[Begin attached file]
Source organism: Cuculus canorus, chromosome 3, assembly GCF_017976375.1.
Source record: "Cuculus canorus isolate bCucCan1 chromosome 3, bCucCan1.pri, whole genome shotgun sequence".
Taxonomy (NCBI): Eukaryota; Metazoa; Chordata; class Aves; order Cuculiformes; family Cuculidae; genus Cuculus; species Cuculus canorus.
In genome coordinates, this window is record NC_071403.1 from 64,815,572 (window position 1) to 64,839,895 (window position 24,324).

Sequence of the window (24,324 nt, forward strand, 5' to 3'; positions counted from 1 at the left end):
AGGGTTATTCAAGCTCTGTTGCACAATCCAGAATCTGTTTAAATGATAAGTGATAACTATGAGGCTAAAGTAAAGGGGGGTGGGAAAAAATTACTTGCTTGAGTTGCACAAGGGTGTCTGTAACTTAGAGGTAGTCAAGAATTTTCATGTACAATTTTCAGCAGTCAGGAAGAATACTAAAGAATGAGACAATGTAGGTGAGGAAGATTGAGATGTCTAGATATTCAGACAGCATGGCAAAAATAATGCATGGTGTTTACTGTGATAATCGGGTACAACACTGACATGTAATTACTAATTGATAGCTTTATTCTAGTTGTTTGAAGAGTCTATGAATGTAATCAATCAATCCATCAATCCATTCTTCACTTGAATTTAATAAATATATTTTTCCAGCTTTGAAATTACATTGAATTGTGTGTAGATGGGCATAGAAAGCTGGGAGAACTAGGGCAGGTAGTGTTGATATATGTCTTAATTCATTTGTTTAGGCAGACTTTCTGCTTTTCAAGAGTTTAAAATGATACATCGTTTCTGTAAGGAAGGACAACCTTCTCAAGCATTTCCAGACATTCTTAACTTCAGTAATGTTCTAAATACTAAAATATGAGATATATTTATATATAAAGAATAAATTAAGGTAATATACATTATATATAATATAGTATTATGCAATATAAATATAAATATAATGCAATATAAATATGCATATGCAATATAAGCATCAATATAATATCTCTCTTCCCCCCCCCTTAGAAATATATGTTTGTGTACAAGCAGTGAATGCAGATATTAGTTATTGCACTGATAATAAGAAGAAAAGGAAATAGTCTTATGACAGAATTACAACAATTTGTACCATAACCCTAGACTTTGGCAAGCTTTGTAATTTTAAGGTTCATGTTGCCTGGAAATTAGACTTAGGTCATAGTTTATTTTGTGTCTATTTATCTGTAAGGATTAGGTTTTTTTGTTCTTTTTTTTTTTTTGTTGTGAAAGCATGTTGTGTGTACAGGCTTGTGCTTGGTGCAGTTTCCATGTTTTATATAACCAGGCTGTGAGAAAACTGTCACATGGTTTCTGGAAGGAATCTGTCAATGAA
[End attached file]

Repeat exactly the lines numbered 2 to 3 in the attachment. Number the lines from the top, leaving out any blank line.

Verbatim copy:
Source record: "Cuculus canorus isolate bCucCan1 chromosome 3, bCucCan1.pri, whole genome shotgun sequence".
Taxonomy (NCBI): Eukaryota; Metazoa; Chordata; class Aves; order Cuculiformes; family Cuculidae; genus Cuculus; species Cuculus canorus.